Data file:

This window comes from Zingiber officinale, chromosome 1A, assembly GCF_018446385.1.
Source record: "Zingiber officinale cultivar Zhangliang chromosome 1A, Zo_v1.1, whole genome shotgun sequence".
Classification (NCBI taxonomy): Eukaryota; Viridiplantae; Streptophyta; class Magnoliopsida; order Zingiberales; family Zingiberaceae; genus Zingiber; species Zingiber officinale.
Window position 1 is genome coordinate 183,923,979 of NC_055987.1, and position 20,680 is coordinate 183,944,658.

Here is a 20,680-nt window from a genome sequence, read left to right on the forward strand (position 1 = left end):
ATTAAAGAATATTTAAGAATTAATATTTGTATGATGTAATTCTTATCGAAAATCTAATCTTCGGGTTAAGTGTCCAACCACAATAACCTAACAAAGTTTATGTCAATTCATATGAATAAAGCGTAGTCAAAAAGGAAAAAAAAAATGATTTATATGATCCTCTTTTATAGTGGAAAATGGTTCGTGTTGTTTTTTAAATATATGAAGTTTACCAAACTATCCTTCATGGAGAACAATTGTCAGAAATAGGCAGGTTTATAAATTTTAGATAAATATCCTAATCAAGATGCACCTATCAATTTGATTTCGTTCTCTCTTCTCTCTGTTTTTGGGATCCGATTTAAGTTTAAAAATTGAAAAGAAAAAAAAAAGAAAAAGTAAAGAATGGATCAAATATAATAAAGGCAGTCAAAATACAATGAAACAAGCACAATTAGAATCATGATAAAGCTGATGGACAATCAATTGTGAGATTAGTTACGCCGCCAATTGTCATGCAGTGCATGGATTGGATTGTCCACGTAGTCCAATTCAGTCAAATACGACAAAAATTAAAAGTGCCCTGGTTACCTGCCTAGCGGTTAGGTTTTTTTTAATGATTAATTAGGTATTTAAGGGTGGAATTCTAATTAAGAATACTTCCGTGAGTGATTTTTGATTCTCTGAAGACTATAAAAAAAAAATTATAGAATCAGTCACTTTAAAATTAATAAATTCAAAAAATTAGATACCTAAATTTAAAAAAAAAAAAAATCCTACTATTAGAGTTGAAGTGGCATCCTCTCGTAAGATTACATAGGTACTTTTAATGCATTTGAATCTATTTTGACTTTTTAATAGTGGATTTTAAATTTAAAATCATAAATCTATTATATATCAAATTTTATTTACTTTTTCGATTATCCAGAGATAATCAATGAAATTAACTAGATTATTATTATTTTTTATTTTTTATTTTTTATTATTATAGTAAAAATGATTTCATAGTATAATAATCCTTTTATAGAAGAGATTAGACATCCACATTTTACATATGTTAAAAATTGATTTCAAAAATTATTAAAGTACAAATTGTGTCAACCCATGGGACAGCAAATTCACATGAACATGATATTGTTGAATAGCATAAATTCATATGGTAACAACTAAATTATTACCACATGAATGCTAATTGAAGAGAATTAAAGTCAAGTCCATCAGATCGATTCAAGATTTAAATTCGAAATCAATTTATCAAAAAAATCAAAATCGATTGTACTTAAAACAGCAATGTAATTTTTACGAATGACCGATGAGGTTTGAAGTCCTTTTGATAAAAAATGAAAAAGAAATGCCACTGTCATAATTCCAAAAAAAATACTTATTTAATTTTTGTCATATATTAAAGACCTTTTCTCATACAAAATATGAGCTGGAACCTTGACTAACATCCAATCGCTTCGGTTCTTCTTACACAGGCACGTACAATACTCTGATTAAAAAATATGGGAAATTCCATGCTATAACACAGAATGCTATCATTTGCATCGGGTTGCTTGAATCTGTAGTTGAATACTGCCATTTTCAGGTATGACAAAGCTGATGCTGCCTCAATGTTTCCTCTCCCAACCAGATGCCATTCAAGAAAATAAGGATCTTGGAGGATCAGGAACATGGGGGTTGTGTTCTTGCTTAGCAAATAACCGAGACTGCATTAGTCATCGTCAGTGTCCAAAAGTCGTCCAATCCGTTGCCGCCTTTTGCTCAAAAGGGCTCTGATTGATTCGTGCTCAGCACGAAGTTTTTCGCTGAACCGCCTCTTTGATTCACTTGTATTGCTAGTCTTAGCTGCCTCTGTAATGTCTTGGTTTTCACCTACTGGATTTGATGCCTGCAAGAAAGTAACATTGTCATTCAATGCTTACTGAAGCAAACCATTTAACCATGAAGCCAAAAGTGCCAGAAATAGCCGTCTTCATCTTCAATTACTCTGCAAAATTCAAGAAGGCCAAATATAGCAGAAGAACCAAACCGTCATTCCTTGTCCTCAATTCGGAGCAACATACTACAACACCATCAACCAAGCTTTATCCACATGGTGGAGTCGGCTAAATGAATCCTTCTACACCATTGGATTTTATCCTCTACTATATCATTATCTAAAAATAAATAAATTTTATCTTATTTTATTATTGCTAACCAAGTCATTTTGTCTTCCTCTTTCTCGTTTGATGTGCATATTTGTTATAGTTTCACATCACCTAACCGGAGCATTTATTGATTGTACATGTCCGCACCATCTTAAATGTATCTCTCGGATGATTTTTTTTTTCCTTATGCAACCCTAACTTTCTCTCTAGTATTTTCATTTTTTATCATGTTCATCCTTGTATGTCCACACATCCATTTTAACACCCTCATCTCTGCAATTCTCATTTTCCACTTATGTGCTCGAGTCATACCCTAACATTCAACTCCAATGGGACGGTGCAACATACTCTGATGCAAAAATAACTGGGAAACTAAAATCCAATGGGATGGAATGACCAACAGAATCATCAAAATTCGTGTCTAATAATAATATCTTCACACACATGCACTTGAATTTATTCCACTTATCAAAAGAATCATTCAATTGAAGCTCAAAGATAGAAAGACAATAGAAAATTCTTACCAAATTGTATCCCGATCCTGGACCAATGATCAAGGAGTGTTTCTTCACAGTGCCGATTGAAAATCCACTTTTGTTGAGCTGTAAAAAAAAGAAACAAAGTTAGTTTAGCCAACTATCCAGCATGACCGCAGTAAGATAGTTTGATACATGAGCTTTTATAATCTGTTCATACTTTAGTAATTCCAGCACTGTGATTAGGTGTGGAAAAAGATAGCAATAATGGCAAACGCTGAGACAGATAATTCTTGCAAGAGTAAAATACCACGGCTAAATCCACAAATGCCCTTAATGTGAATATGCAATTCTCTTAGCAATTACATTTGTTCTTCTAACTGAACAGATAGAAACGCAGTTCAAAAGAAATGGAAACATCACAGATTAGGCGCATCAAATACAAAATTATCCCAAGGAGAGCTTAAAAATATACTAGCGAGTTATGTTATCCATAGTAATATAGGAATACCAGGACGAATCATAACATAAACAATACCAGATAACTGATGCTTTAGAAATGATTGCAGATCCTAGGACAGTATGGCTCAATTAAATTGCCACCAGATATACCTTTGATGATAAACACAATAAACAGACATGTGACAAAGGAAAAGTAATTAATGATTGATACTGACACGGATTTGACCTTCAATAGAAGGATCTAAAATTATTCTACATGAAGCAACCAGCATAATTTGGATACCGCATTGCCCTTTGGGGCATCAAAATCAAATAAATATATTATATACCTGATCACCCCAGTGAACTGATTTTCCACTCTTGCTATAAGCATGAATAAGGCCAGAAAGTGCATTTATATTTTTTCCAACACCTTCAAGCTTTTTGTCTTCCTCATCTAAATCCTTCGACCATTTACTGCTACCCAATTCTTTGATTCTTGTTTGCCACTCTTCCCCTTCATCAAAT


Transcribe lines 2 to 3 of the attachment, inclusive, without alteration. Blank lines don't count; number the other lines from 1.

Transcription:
Source record: "Zingiber officinale cultivar Zhangliang chromosome 1A, Zo_v1.1, whole genome shotgun sequence".
Classification (NCBI taxonomy): Eukaryota; Viridiplantae; Streptophyta; class Magnoliopsida; order Zingiberales; family Zingiberaceae; genus Zingiber; species Zingiber officinale.